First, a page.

The ‘Springtime’ theme of April’s Facebook Photo Challenge inspired a variety of great shots. Did you win? Read on to find out…
Image: Benjamin Piper
by Bridget Davey
Bridget Davey takes first place in this month’s competition with her well-composed shot of a crocus. We love the selective focus, which serves to emphasise the subject and brings out the bright colour of the flower against the rest of the scene.
Bridget talks about her shot:
The photo was taken at Woburn Abbey & Gardens. Spring is one of the most exciting times for a garden photographer – everything is growing and the colours are exploding. With this photo of the crocus vernus, I wanted to show a single little flower in its environment and how fragile and delicate they are. I chose to work with the Canon 70-200mm lens to achieve the blurry background and bokeh look. This way, the focus was on the crocus itself, standing alone in an ocean of green.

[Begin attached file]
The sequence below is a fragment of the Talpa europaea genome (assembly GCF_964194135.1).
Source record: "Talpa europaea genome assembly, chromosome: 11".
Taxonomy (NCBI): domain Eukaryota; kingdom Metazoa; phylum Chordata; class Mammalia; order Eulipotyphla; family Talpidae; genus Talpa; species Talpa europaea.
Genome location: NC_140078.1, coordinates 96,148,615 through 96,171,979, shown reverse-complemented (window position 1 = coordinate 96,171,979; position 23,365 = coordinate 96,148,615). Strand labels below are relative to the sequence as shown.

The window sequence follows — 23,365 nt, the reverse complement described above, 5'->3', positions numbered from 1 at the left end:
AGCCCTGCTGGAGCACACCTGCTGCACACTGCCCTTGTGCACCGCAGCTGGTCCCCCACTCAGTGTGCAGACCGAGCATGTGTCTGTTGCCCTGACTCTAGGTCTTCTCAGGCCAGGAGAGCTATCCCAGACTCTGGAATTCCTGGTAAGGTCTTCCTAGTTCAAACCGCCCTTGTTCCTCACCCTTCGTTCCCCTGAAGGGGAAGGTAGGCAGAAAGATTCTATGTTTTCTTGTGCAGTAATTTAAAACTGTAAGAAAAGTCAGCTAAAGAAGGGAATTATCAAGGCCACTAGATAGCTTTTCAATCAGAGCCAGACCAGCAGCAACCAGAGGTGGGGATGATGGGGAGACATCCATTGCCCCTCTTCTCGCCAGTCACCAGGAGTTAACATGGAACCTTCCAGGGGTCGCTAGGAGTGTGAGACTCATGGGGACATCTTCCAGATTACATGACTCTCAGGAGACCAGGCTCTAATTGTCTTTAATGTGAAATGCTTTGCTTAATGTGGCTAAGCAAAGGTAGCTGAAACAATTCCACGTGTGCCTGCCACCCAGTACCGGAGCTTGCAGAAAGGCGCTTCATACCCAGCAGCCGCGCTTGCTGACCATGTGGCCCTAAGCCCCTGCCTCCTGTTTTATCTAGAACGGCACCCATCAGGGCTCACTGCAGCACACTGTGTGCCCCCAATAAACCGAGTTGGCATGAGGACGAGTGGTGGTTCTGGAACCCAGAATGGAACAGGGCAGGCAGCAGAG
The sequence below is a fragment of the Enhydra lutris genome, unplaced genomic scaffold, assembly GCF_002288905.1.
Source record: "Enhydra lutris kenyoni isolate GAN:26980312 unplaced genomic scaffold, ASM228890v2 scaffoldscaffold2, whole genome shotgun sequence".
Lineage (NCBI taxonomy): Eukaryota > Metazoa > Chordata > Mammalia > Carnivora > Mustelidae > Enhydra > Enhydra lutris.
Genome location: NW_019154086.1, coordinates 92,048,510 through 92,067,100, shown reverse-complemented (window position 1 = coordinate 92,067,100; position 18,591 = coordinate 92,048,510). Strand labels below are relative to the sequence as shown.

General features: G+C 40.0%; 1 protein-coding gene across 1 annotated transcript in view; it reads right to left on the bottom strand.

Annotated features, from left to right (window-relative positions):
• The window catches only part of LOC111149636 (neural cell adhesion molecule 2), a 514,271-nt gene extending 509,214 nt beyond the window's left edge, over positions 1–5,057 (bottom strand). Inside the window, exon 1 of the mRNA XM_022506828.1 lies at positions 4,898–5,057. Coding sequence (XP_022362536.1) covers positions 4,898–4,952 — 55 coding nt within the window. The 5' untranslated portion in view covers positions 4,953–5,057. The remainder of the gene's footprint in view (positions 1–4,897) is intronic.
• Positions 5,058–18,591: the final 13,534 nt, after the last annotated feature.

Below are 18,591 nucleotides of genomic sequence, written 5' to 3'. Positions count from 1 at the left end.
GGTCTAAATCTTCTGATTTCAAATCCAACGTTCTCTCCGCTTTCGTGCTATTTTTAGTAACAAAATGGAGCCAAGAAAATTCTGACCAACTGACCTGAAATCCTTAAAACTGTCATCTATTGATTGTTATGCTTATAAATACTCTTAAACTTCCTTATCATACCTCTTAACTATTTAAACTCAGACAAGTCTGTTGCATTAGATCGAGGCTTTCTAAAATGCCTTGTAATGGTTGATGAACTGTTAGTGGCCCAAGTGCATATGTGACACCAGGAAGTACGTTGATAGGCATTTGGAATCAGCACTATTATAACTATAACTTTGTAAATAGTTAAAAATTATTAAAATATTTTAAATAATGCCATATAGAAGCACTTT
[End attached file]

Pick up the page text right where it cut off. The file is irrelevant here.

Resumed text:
I shot this on a Canon EOS 5D with a Canon 70-200mm f2.8 with an ISO of 100, and exposure time of 1/1250 second and the aperture set to f/2.8.
You can see more of Bridget’s photography on her Facebook page.
by Tony Mac
Tony’s single-leaf macro shot comes second in this month’s competition. We love how the image is made up of multiple tones of red and how the composition and selective focus make the shot stand out.
by Sven Roden
In third place this month is Sven Roden. Sven’s studio image stands out for its creativity, exhibiting great set-up and execution.
Sven tells us more about his image:
My wife and son had been making recycled seedling pots out of newspapers and growing peas. I noticed that the wording on the newsprint happened to be quite apt. To get the base shot, I set up a simple light tent, side-illuminated via a single off-camera flash. I used a silver reflector to bounce the flash back onto the plant in an attempt to create a relatively even light-field. Setting up and taking the photograph only took a few minutes… Learning the post-production techniques to turn it into a semi-decent final image took a lot longer!
This was shot on my Nikon D7000 using a Nikon Nikkor 35mm set at f/16. I used a shutter speed of 1/60 at ISO 100 and used a Nikon SB600 flashgun off camera.
Take a look at Sven’s Flickr page for more of his photographs.